Prince Bakhtavar Singh of Jhilai in his youth

Historical period(s)
ca. 1800
School
Jhilai school
Medium
Opaque watercolor and gold on paper
Dimensions
H x W (overall): 20.3 × 29.3 cm (8 × 11 9/16 in)
Geography
India, Rajasthan state, Jhilai
Credit Line
Purchase and partial gift from the Catherine and Ralph Benkaim Collection — funds provided by the Friends of the Freer and Sackler Galleries
Collection
Arthur M. Sackler Gallery
Accession Number
S2018.1.79
On View Location
Currently not on view
Classification(s)
Painting
Type

Painting

Keywords
horse, hunting, India, portrait, prince, Ralph and Catherine Benkaim collection
Provenance

To 2004
Terence McInerney Fine Arts Ltd., New York, New York [1]

From 2004 to 2018
Catherine Glynn Benkaim, Beverly Hills, California, purchased from Terence McInerney Fine Arts Ltd., New York, New York in November 2004 [2]

From 2018
Freer Gallery of Art, partial gift and purchase from Catherine Glynn Benkaim [3]

Notes:

[1] According to information from Catherine Glynn Benkaim.

[2] See note 1.

[3] See Acquisition Consideration Form, object file, Collections Management Office.

Previous Owner(s)

Terence McInerney Fine Arts Ltd.
Catherine Glynn Benkaim

Inscription(s)

Verso: kanvarji sri bakhvatav sighji jhalaye ka javan pana ki tasbir che; [no.] 54 (in red nagari); [no.] 22
Kanwarji Shri Bhaktavar Singh Ji Jhula Theka, Javan Pana KI Tasveer Che
Kunwarji (Prince) Shri Bakhtavar Singh Ji’s portrait or image in his youth (possibly- in a swing)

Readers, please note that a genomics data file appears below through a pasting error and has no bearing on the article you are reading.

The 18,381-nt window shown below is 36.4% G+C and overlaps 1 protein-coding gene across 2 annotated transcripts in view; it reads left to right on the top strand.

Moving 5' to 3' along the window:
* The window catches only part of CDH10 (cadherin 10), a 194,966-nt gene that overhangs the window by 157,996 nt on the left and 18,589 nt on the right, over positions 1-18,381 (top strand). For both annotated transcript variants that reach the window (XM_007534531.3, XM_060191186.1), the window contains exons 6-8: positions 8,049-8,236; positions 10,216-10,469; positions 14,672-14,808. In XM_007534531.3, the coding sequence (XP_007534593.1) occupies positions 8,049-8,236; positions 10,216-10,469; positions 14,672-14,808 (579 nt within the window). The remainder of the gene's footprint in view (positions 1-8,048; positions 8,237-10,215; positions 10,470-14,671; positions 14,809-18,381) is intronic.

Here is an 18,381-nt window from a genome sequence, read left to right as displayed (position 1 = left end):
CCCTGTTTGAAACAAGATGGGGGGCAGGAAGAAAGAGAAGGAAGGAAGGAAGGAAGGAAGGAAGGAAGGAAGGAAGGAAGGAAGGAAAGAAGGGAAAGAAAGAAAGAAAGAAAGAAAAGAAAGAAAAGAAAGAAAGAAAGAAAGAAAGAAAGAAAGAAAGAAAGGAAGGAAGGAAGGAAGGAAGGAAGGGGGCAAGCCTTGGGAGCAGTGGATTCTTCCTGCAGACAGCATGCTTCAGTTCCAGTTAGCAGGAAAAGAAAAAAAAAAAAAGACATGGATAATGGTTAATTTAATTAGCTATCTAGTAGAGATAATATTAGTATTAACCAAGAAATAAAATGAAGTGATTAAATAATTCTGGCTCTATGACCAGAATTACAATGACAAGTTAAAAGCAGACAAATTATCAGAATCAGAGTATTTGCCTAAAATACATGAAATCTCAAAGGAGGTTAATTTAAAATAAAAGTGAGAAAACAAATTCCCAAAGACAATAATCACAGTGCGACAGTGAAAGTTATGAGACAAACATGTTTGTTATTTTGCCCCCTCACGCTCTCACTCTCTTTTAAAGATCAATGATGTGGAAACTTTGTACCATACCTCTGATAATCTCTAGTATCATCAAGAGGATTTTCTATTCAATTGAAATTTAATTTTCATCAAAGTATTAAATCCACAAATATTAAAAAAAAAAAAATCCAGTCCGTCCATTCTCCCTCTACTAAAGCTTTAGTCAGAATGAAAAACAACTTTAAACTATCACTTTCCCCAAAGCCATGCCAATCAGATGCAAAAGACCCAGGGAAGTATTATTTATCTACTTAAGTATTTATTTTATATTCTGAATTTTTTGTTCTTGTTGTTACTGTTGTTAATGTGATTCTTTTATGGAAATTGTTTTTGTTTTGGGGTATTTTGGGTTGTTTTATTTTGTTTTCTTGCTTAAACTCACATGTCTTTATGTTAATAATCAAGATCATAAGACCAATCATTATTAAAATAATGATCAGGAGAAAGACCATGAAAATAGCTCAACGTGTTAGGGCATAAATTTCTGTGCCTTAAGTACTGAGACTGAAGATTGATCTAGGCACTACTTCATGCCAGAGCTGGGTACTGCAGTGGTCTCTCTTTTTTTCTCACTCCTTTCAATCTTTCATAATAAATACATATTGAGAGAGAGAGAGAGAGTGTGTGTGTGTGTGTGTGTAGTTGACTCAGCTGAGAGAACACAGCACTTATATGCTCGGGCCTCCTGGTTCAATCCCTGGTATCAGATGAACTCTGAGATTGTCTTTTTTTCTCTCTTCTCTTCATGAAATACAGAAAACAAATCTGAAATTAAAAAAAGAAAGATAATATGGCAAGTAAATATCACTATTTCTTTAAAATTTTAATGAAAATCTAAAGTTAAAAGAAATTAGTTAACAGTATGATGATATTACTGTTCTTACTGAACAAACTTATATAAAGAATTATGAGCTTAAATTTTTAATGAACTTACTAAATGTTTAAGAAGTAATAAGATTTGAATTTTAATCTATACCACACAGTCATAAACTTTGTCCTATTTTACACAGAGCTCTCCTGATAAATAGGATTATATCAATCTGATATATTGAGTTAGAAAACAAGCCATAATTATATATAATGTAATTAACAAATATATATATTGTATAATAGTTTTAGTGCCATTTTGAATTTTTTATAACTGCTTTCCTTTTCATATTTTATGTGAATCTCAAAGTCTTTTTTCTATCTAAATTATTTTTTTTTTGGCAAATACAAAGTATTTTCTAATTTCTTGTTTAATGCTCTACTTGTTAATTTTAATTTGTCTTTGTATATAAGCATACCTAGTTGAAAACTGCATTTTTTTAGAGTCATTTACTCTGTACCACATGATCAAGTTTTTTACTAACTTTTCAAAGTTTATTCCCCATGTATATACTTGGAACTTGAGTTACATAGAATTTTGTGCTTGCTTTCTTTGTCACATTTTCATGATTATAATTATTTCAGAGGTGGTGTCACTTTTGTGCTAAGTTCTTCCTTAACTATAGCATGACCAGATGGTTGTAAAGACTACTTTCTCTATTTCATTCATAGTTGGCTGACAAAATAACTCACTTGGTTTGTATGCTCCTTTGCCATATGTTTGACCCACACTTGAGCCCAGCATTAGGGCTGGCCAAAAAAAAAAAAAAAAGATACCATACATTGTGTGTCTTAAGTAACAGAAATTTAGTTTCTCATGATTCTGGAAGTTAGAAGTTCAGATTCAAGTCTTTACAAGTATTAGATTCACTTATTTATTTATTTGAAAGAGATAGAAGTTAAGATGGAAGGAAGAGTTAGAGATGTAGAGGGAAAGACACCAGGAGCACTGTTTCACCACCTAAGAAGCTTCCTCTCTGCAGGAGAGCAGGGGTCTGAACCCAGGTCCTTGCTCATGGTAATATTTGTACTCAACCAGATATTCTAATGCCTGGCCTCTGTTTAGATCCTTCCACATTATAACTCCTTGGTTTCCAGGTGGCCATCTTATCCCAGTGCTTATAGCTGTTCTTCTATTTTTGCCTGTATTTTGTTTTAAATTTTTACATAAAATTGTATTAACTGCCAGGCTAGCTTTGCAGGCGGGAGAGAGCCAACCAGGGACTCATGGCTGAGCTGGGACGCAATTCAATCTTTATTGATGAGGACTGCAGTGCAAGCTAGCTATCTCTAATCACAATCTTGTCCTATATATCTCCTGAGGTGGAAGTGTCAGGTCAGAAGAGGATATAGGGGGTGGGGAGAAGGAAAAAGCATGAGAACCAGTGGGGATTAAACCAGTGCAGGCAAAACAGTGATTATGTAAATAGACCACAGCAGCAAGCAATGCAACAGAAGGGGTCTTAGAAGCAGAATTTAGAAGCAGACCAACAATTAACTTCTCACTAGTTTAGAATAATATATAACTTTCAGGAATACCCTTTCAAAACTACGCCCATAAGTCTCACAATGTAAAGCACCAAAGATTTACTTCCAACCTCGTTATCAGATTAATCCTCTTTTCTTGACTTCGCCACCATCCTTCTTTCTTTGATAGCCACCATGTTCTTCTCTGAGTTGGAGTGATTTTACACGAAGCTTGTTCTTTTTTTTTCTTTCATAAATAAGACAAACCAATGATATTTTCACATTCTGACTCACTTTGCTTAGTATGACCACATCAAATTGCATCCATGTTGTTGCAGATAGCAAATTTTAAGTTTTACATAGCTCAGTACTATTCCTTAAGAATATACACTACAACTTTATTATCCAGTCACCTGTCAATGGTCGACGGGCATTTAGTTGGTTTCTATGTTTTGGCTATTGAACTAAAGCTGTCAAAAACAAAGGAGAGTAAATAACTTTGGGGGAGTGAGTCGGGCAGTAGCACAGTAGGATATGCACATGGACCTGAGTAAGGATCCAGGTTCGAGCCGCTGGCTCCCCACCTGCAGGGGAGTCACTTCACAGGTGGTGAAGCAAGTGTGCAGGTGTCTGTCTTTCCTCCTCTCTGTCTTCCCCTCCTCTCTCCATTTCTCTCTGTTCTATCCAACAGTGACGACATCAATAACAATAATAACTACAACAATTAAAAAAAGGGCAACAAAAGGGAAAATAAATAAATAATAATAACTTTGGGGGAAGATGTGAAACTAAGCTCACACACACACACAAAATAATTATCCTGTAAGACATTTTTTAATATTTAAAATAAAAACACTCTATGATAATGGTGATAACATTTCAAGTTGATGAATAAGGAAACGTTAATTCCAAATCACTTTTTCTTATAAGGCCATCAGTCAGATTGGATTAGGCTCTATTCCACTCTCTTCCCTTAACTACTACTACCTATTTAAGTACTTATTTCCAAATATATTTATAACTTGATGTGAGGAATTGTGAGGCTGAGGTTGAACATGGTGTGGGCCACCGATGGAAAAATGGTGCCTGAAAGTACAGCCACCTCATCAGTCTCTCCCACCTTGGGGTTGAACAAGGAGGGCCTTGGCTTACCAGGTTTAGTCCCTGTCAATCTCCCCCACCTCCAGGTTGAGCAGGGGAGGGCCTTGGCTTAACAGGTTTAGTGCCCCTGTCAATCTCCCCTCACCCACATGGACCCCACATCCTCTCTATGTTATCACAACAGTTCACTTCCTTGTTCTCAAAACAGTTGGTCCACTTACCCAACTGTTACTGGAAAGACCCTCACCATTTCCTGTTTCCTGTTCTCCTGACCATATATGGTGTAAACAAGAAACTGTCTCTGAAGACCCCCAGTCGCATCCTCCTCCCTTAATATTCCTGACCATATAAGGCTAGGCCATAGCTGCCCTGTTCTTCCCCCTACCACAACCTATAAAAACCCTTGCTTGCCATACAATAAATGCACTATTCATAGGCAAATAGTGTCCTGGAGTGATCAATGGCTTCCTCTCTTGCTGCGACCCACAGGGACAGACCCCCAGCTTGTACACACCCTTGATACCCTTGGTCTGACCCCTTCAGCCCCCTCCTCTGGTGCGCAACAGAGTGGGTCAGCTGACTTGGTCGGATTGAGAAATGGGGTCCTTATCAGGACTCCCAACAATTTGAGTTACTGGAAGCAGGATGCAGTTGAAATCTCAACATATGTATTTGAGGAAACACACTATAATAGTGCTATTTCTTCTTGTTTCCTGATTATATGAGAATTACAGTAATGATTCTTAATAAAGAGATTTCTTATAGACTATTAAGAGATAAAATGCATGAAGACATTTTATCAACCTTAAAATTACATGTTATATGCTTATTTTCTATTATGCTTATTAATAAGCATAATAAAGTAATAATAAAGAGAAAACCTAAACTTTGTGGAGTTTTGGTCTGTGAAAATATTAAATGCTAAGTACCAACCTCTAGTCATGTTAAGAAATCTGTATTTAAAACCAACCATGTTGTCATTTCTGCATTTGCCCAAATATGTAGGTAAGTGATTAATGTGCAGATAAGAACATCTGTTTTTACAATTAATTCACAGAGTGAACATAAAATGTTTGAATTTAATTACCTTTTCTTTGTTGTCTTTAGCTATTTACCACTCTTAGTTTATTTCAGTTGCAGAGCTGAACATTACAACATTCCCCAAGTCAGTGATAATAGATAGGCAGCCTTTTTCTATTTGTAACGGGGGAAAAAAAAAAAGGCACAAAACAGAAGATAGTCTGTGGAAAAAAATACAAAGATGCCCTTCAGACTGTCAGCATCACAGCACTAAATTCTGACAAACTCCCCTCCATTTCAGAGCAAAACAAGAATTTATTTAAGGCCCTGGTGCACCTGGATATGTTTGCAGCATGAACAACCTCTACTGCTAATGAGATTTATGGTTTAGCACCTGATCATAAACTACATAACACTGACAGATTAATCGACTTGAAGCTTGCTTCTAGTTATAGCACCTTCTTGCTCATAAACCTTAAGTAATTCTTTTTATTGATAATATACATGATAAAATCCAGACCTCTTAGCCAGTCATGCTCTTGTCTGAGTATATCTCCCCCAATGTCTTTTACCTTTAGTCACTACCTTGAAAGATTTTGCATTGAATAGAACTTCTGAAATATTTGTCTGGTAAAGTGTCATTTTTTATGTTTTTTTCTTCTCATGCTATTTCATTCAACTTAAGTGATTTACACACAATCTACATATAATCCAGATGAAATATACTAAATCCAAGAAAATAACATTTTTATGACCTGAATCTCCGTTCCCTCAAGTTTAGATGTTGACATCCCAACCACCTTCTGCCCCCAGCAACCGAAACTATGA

Label

Jhilai is a small and less well-known court in a thikana located between Sawai Madhopur and Uniara. Its
distinctive style of painting, which emerged in the late eighteenth century, is likely the work of a single artist with a workshop.

The monsoon landscape writhes with energy: scalloped clouds almost bursting with water, snaking streaks of lightening, surging hills, rhythmically dotted shrubs, jagged edged silver lakes and slashing lines that represent tall grass or patch of rain, are hallmarks of the mannered Jhilai idiom. The artist excelled in capturing the drama of a hunt during the monsoon, but was apparently less interested in the human figure. In contrast to the dramatic landscape, fleeing boars, and thrashing dogs, the aristocratic hunter is a stiff cut-out.

Collection Area(s)
South Asian and Himalayan Art
SI Usage Statement

Usage Conditions Apply

There are restrictions for re-using this image. For more information, visit the Smithsonian's Terms of Use page.

The information presented on this website may be revised and updated at any time as ongoing research progresses or as otherwise warranted. Pending any such revisions and updates, information on this site may be incomplete or inaccurate or may contain typographical errors. Neither the Smithsonian nor its regents, officers, employees, or agents make any representations about the accuracy, reliability, completeness, or timeliness of the information on the site. Use this site and the information provided on it subject to your own judgment. The Freer Gallery of Art and Arthur M. Sackler Gallery welcome information that would augment or clarify the ownership history of objects in their collections.